Economic Outlook - March 2020
- The novel coronavirus – named COVID-19 – dominated the attention of both the media and markets as the month of February unfolded. What is understood to have originated in Wuhan, China in December 2019 had, by the end of February, spread to six continents. How far and wide the virus will spread is still unknown but it is expected to mute global economic activity. There is a growing expectation that China will experience a recession by the end of the second quarter of 2020. Although it isn’t yet the consensus forecast, the risk the U.S. economy will fall into recession has risen. Much will depend not only on the spread of the virus but also the reaction to it.
- The Fed Beige Book covering data received from January 7 through February 24 conveyed ample concern from firms over the coronavirus, which was mentioned over 50 times in the report. However, there has been little in the way of actual effects on economic activity in the U.S. so far, although there were indications that travel and tourism were already being negatively impacted and there have been some supply chain delays. Nine Districts out of twelve reported a modest or moderate pace of growth, a bit firmer than in January.
- The IHS Markit Manufacturing PMI dropped from 51.9 to 50.8; over 50 indicating expansion. The consensus was 51.5. The composite fell from 53.6 to 49.6, marking its first contraction since 2013. However, a regional Federal Reserve manufacturing index covering most of Pennsylvania, half of New Jersey, and all of Delaware surged in February to the highest level in three years, adding to signs that factories are getting a boost after struggling for the past year due to trade headwinds.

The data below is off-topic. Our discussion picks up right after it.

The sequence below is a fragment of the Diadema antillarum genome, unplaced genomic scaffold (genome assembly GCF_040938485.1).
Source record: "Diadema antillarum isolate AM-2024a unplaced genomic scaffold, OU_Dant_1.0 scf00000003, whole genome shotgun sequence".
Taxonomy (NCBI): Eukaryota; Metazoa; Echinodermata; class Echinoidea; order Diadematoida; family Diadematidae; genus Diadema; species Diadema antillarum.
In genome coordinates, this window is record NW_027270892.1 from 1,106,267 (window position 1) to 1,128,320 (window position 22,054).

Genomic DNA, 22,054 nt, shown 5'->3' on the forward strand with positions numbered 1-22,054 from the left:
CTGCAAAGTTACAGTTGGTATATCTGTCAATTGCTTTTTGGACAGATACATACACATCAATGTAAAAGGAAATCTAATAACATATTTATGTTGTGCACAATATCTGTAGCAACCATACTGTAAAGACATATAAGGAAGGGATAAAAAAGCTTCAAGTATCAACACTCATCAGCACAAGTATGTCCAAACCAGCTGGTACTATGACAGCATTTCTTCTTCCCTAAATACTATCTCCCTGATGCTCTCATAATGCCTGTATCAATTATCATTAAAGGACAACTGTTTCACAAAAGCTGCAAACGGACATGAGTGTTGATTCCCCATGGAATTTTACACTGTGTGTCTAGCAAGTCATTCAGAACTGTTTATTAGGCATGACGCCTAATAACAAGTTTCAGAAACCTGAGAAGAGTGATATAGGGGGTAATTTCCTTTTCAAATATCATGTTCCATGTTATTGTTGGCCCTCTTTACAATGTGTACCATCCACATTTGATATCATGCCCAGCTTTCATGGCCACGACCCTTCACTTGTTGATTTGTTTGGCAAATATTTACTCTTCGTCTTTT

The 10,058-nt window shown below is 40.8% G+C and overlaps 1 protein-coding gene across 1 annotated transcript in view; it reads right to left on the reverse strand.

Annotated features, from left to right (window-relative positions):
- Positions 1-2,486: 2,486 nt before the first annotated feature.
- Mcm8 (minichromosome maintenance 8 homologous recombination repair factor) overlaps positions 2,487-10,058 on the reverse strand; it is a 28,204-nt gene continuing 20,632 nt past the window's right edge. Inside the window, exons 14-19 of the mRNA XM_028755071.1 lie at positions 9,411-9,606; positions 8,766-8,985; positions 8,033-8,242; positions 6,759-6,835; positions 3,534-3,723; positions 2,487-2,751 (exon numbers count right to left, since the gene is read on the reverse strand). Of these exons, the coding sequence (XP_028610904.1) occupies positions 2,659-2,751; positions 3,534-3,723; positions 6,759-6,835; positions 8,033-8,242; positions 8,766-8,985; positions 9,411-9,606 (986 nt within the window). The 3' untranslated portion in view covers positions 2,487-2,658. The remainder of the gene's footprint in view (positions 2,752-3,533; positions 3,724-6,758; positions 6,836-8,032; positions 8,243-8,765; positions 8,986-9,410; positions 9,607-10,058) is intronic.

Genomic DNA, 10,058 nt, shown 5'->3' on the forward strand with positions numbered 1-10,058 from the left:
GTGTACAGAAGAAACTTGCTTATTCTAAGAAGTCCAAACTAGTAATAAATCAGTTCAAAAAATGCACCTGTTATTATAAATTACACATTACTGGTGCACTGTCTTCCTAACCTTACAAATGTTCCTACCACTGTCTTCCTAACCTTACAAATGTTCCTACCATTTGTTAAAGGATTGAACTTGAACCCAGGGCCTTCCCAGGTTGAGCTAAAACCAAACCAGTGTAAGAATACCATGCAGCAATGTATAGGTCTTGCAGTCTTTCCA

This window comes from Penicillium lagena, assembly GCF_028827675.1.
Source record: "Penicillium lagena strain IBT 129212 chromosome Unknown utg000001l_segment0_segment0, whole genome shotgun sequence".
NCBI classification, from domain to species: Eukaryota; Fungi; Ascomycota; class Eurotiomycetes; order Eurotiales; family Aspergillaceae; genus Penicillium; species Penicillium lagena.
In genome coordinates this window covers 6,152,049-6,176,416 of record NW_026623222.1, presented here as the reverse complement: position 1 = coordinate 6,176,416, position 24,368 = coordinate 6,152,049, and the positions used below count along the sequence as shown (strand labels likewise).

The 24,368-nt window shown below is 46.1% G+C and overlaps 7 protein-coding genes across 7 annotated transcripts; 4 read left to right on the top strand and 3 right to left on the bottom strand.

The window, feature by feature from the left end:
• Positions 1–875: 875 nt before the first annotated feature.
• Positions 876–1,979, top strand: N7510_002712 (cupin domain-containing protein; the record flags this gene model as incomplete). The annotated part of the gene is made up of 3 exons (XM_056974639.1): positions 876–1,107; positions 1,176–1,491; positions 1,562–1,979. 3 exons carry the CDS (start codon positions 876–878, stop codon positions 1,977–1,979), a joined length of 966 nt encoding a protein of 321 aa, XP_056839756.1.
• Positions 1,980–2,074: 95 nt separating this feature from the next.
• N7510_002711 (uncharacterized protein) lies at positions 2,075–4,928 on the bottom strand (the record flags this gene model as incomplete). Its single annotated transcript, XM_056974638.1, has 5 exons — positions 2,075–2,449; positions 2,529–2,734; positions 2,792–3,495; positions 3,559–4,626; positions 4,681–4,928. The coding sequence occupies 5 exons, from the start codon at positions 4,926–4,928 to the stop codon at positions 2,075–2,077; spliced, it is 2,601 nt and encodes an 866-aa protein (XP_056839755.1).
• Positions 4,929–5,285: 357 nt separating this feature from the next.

- The Institute for Supply Management (ISM) Non-Manufacturing PMI in the U.S. rose to 57.3 in February from 55.5 in the previous month. This was the strongest pace of expansion (a reading over 50) in the services sector in a year, boosted mainly by new orders – considered by some the best gauge of forward momentum – which rose to 63.1 from 56.2 in January, and employment, which rose to 55.6 versus 53.1 in January.
- U.S. new-home construction remained robust in January and applications to build jumped to the highest level since 2007 as low mortgage rates and a solid labor market continued to fuel housing demand. Residential starts slipped 3.6% to a 1.57 million annualized rate, still the second-fastest pace of the expansion, according to recent government figures. January housing starts exceeded the median estimate in a Bloomberg survey of economists. Permits, a proxy for future construction, advanced 9.2% to a 1.55 million rate, the highest since March 2007.
- Motor vehicle sales fell 0.5% in February to a seasonally adjusted annual rate of 16.8 million, below the 12-month moving average of 16.9 million. Motor vehicle sales fell 1.9% in 2019 overall to an average pace of 16.9 million. Sales for 2020 are expected to be flat with some downside risk due to more restrictive auto lending standards by banks as well as the anticipated impact of the coronavirus.
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